Feeding each other dog meat
Esteemed Raw Stuffers, there is a rude but correct term among the Lhomwes used to denote a raw deal. My Mur’ramu (in-law) from the university keeps repeating it each time we don’t make fiscal sense to each other.
‘Tadyekanapo galu apa! [We have fed each other dog meat here],” he often says, while rudely walking away, with his hands in his pockets, when we fail to agree on general ‘fiscus’ issues: for example, short term borrowing (ngongole) between us.
Esteemed Raw Stuffers, the other day one was tempted to talk about such ‘dog meat’, when the most powerful woman on earth, Mrs Hillary Clinton, visited our Great Republic and donated a bull to a women’s group in Lilongwe. She also pledged to help the country’s agriculture sector with about K12.4 billion in the next three years; that is, slightly over K4 billion per annum.
How this money is going to be used in the agricultural sector, it was not clear. But Mrs Clinton was obviously impressed with the milk production initiative; hence, more likely the Americans would pump most of the money into that direction.
Esteemed Raw Stuffers, in per capita terms or to use the language of one John Kapito, we are talking of about K886 per Malawian in the three years or about K295 per head per annum.
Now, my Mur’ramu would instantly scream that tadyekanapo agalu apa! Apart from the miserable figure-work, there is also the question of priorities—does Malawi need milk and milk products more than a robust irrigation infrastructure to mitigate against climate change that has now caught up with us and made our agricultural sector virtually impotent?
Esteemed Raw Stuffers, you will recall this is the argument the late Professor Moya was making as the basis for his national greenbelt initiative? Of course, the Moya needed a social mouthwash to ensure proper language, especially with Westerners. He also behaved as if he had a plastic head without any ‘network’. But, let’s give credit where it is due, the old man of Ndata knew how to spell out the country’s priorities. Irrigation agriculture, value adding and exporting was one such priority, which still stands four months after his demise. No?
This is the framework through which we, Raw Stuffers, will view any foreign aid this country receives; for example, the bits and pieces from Washington, London, some EU capitals and multilateral institutions. Of course, some of the aid, such as the Millennium Challenge Corporation (MCC) $350 million earmarked for the country’s energy sector has significant multiplier effects on the economy in the long-run.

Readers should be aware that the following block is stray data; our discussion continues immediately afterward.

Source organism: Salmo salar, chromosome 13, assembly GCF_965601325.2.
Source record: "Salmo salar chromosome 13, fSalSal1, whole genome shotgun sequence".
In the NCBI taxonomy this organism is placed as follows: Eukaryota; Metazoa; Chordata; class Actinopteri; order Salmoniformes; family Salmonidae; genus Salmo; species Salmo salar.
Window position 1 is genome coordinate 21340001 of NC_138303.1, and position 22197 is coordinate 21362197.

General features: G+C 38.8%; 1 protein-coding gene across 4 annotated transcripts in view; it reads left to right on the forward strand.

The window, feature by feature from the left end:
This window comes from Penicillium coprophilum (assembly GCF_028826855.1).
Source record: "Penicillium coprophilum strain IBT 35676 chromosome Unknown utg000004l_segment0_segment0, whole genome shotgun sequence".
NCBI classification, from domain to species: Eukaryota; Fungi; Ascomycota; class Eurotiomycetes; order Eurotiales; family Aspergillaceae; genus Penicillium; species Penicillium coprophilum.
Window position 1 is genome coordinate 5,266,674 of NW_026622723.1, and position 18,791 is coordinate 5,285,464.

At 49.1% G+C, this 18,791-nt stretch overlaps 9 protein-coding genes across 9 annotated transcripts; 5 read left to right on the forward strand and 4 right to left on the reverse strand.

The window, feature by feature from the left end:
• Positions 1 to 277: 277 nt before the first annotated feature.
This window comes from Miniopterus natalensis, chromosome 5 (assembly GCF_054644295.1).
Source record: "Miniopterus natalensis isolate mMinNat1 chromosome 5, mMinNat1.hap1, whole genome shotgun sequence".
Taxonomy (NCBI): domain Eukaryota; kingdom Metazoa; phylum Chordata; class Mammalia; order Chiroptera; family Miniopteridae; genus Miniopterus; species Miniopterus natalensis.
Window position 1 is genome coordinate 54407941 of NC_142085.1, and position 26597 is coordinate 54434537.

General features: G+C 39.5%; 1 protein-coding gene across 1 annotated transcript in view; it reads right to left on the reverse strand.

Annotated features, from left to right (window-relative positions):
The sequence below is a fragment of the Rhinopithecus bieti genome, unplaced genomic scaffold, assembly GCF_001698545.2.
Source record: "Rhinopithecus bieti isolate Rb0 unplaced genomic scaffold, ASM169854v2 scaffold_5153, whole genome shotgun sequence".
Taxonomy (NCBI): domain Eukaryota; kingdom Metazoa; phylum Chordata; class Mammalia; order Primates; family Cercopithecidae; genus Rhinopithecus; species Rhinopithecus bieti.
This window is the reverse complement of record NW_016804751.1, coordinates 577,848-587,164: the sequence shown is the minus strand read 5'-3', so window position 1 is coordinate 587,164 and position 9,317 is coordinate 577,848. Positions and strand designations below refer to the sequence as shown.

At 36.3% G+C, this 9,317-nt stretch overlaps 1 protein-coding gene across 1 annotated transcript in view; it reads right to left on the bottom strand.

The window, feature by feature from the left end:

Some of it also gives positive signals to the donor community out there to continue supporting Malawi. But beyond that, esteemed Raw Stuffers, we remain beggars, at the mercy of Western boardrooms which, in real terms, is not what the global community in this 21st century is all about.
It has, therefore, not been surprising of late to hear some donor representatives give hints that it is high time Lilongwe started standing on its feet.
Esteemed Raw Stuffers, this is the gospel the late Professor Moya was also preaching: Malawi to graduate from Western aid bowls and do her own thing. What then has changed—between Moya’s time and what the donors are saying today? If people want an honest answer, we would say: Nothing, except that the Ndata old man is now six feet under the ground.
And the point remains that Malawi needs to produce, add value and export in all spheres of economic and social endeavour, not structural handouts or ‘dog meat’.
In other words, whichever contender wants to take this country to the next level of governance, relevance and economic independence, must provide a doable framework, one that will see local wealth creation, value-adding and positive terms of trade.
In simple English, people want jobs, relevant career paths, robust businesses, schools and universities that work, a civil service that ticks and is clear of corruption, effective public service delivery—especially in hospitals, a corporate sector that makes Malawi a competitive producer and not a retail shop for South African, Zimbabwean or Chinese factories.
Is this what maybe Mrs Clinton and Mrs Joyce Banda talked about behind their closed doors at the New State House last Sunday? Or, was it about the oil prospects on Lake Malawi as well as the ‘grabiotic’ Tanzanians? Or, was it about Malawi’s strategic position on the al Quaeda path in the region?
Or else, to use the late Professor Moya’s language, the Clinton visit was yet another dog meat distribution exercise?